“Really? Still?!” I always think this will be the year that grief won’t even knock once during the holidays. Always. Wrong. As we crested that first week of December I was surprised to feel its pull.
“OK -fine. I acknowledge you. There!”
I let myself settle into the grief for a few days. It was small, persistent. I chose the path of nostalgia, it led me back to Terry and her Christmas habits. She was never about the presents, always about bad Hallmark movies, holiday food and holiday cheer. We had parties, surprised my brother by showing up on his doorstep dressed as Elves on Christmas, buried the children in celebration and play for days. That did it. I just needed to bow to Christmas past. The grief eased and then disappeared.
What remained to deal with was only the mountain of single-parent-Christmasing I still had to climb. Truly is deeply immersed in the magic of Santa, caution must be taken with every step. The shed is out as a storage for incoming gifts, Truly and a friend were using it to practice their home decoration skills, now it’s basically their clubhouse. I eventually had to pull the car roof carrier off to put a Christmas tree on the Subaru. That became the new hiding place, stored conveniently in the garage.
Truly discovered Elf on the Shelf – THANKS INTERNET! Now there’s ANOTHER thing I have to wake up at 4 am to deal with. The Tooth Fairy and Elf on the Shelf ran into each other one night. The Elf mugged the Fairy who coughed up a lot more cash. Truly’s gifts were coming from China, three weeks turned out to be barely enough time to get them to our doorstep. Tadg was ready with his list a month ahead of schedule, complete with internet links. Because, you know, “supply chain issues.” He’s redesigning his entire gaming setup. We are a contrast of Amazon orders, Elves and bleeding teeth popping out just before bedtime.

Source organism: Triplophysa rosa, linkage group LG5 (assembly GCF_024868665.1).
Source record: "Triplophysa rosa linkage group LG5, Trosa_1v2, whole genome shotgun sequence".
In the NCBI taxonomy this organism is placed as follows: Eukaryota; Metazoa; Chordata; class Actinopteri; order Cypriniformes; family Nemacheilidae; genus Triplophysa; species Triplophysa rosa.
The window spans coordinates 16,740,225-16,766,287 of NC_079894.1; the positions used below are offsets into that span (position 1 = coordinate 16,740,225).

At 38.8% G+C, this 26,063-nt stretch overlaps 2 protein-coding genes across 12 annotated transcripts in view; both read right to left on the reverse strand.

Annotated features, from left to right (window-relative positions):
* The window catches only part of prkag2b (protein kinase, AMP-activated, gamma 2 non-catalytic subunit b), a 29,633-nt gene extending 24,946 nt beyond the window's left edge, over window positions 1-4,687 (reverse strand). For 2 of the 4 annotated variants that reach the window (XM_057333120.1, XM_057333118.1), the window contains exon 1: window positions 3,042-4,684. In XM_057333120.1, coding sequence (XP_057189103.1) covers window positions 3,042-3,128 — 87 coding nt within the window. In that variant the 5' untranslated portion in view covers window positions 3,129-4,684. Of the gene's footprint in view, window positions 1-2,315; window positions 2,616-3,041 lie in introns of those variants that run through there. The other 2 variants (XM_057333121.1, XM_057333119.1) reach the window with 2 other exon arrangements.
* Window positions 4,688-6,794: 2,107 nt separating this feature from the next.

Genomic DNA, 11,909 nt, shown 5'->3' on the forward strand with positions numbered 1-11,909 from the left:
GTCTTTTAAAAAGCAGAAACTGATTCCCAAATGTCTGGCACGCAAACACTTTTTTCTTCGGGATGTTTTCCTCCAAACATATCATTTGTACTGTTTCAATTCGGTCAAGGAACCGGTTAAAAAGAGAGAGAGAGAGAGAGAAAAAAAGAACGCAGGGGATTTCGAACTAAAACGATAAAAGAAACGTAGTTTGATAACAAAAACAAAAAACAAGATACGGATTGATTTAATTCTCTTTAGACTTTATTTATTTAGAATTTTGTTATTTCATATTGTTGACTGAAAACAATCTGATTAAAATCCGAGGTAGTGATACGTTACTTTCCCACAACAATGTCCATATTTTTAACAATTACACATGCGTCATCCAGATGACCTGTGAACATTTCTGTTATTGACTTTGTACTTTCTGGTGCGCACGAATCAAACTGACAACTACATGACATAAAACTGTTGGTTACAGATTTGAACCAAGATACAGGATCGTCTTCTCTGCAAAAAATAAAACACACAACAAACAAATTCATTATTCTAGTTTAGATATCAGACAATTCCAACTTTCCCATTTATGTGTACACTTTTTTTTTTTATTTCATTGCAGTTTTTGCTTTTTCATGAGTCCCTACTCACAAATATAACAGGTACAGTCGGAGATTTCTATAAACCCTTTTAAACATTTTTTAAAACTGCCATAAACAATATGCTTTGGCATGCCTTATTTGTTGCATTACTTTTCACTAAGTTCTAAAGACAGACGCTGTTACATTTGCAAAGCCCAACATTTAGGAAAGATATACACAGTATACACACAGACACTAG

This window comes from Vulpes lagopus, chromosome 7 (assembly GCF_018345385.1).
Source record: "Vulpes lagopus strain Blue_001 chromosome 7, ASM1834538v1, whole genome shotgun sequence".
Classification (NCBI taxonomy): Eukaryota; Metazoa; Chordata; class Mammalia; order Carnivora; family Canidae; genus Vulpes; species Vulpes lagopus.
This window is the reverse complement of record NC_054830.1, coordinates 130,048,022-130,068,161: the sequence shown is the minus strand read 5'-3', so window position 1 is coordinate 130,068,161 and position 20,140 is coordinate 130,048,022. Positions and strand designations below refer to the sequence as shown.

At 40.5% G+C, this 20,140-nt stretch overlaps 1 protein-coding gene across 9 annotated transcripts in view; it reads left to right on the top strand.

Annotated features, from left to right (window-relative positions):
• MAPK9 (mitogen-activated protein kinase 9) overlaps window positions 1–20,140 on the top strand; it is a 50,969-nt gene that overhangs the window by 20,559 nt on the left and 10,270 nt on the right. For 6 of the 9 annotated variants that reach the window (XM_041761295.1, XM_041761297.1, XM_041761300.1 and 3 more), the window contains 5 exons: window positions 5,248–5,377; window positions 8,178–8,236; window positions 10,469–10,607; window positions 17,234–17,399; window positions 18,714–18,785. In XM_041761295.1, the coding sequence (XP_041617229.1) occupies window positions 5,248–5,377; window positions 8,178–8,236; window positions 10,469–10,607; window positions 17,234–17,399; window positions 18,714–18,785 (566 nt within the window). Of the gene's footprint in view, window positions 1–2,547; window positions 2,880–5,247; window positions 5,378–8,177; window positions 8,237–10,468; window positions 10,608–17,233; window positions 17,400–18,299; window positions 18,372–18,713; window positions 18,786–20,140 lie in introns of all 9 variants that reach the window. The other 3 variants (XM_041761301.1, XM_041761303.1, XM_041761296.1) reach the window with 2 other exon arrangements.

I know we’ll do OK, I just wish there was more of me to create more Christmas warmth.
It’s really the mood, the feeling of Christmas building over the weeks, that’s’ missing from our holidays. We lack the sheer mass of family members needed to generate the kind of warmth I want for us. No guests coming over for a Christmas eve party (Becky had a fall and needs to stay at home.) One child is in the world of Santa, one child out – not good math. Sledding was not really great yet, the weather was as chaotic as it’s ever been. Down to 1 degree one day, back up in the high 40s the next. Plus things were tight from having been sick a month ago, which meant I had to push hard on work even during the kids first week of winter break. I was more Grinch than Santa.
That is what grief was teaching me, that we’re still missing something bigger, something warmer at Christmas.
I’ve been with people who ache for that kind of warmth. My first serious girlfriend in college grew up without a lot of family warmth to spare. She loved to go on walks just around sundown so she could look into the brightly lit dining rooms of the families in our neighborhood. We would stop in the growing shadows as adults and children gathered around tables, passing around food, smiling and laughing. Her want seemed so profound to me back then. She saw their world of warmth, its edges and gravities. I took that world for granted back then. No longer.
In the first year of Terrys passing I noticed myself looking at other peoples wedding rings with jealousy. I felt an envy stronger than I had ever felt. Another sacrement made to her passing. I’ve never been jealous of other families warmth, but I have had crushes on that warmth. I’ve studied it, tried to imagine ways to seduce it into our new little families life.
Truly answered my need for warmth in spectacular fashion.
I’d been thinking about getting a new dog for months. Bella is nearing 15 and showing it. The life expectancy of our two cats would be a few days if Bella weren’t around to mark her territory. The group mailbox for our area is always populated with posts of missing cats, a major dietary staple of the local Coyote and Mountain Lion population. Around the end of November I edged further towards getting a new dog by letting friends know I was interested in a puppy.